San Diego Housing Market News and Analysis
You say Inflation...I say deflation?!
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Submitted by Bubblesitter on August 11, 2010 - 5:42am
You say inflation, I say deflation.
You say potatoe, I say potato.
Well, there’s alot more talk of deflation these days in the media. What are your folks thoughts for the next couple years? How are you investing?
Here’s how I see things playing out in the next 5 year or so and how I’ve adjusted my portfolio. Please do NOT take this as any kind of financial advice. Although, I do have an MBA with finance concentration, I am no adviser, nor do I work in financial industry. I’m just a poor schmuck trying to save enough for retirement, put kids thru college in few years and fund life in general. Please consult your investment adviser. Ok done with fine print.
Near-term 1-2 years, double dip recession, mild deflation. Unemployment will be persistently high. Government will be turning on printing presses to hold back more serious deflation. From a famous Ben Bernake quote from 2002, about fighting deflation, "The U.S. government has a technology, called a printing press (or today, its electronic equivalent), that allows it to produce as many U.S. dollars as it wishes at no cost." He will use it.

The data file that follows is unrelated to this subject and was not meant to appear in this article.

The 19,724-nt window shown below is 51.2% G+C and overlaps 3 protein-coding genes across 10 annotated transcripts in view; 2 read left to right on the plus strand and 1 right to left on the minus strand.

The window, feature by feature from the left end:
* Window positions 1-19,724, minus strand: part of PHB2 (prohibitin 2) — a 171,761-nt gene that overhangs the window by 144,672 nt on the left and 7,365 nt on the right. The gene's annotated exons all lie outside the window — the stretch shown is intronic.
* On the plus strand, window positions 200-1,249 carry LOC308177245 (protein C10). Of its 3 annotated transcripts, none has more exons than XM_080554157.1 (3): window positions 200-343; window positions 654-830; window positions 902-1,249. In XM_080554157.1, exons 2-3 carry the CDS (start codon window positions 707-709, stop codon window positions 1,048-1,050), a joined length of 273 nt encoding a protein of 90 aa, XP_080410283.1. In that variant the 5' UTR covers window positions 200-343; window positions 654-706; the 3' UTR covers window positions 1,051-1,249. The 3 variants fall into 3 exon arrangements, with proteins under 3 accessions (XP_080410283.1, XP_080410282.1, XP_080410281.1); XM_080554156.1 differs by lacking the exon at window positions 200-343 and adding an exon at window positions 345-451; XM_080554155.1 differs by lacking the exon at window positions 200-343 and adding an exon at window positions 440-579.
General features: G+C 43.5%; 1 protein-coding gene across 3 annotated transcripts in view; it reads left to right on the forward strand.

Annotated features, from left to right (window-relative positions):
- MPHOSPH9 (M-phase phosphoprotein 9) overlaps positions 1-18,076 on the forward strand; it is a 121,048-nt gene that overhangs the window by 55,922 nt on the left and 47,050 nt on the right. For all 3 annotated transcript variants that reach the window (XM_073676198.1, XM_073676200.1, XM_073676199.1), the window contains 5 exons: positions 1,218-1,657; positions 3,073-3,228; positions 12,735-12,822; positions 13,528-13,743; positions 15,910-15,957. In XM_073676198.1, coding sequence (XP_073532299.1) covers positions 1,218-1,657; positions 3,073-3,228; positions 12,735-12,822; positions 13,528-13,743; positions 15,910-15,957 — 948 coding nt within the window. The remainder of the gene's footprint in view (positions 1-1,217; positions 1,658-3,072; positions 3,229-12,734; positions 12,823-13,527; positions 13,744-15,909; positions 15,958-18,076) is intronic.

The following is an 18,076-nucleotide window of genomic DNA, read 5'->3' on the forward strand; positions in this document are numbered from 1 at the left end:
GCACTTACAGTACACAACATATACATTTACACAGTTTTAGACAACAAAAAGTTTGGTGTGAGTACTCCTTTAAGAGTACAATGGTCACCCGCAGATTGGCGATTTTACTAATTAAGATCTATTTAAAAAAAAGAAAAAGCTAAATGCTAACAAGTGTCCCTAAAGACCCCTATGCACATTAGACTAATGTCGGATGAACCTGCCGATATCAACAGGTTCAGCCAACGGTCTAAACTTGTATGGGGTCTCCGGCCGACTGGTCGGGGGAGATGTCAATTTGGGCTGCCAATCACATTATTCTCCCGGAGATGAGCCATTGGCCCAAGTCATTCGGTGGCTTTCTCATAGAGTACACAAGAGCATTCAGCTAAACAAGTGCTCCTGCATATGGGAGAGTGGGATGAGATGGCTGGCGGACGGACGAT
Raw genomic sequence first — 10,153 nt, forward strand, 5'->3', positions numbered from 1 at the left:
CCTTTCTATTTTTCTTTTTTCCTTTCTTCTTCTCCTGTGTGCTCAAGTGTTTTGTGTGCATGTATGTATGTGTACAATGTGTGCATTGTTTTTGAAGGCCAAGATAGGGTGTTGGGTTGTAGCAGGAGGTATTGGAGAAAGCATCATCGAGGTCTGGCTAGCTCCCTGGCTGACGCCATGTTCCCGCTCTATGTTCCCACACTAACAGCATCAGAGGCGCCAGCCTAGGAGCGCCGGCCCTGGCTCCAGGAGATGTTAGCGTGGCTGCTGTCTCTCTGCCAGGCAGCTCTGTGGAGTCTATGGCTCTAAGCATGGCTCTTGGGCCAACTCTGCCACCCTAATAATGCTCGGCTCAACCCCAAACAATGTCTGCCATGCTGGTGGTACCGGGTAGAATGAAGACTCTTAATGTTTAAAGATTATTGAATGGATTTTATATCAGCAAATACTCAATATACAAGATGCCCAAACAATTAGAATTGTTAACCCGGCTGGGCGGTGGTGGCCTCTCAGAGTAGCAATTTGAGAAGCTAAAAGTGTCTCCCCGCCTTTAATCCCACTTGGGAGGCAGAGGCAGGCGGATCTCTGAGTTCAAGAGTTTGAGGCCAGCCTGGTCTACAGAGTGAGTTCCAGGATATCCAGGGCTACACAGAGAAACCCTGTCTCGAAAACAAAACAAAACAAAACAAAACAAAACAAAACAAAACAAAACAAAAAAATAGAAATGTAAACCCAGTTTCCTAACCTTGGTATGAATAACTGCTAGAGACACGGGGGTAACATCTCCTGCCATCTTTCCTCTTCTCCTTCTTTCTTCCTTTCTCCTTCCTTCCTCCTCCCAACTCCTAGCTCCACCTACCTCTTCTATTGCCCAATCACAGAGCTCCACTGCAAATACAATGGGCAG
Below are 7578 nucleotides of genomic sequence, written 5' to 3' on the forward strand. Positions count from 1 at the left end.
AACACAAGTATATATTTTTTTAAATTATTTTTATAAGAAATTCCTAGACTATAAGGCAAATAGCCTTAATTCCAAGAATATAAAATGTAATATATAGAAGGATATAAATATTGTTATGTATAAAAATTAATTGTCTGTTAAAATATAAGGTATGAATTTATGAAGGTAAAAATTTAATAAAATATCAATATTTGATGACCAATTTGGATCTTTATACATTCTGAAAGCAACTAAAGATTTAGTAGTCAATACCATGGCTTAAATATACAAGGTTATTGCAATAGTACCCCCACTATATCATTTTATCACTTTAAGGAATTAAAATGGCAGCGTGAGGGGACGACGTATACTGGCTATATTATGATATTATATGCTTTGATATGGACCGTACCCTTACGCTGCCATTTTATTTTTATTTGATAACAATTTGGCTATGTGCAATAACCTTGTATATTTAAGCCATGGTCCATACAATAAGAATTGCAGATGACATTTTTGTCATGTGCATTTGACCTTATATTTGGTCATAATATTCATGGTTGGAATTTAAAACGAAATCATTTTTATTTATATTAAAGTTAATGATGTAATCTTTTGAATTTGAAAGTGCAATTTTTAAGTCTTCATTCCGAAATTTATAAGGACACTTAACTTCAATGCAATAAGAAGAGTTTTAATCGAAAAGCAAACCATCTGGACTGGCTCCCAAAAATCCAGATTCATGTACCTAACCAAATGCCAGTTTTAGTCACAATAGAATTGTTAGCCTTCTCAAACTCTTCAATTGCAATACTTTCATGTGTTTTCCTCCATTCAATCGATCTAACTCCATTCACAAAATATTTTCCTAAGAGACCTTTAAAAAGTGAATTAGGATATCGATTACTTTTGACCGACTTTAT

Payback will be a b*tch though in a couple years, with record deficits continuing for years and deadlocked Congress unwilling to make the hard decisions, we will probably see inflation kicking in big time as ROW recovers and treasury yields will need to go up. Perhaps a bad replay of that 70s show, with double digit inflation.
I’m still invested a good % in gold (via ETFs, gold mining, stocks), although less now than last year. Gold is still classic safe haven in times of serious economic turmoil, both inflationary and less so in deflationary times. It will take a hit during the deflationary period. I’ve protected my gold stock’s downside risk to 15% or so. Will jump back in when price takes bigger hit. I have shifted more to cash and some classic deflationary hedge such as stocks with good dividends and consumer staple stocks, along with higher quality debt instruments (shorter term <1-2 years).
I’m having fun playing with excel spreadsheet and sensitivity models.
What are you doing?
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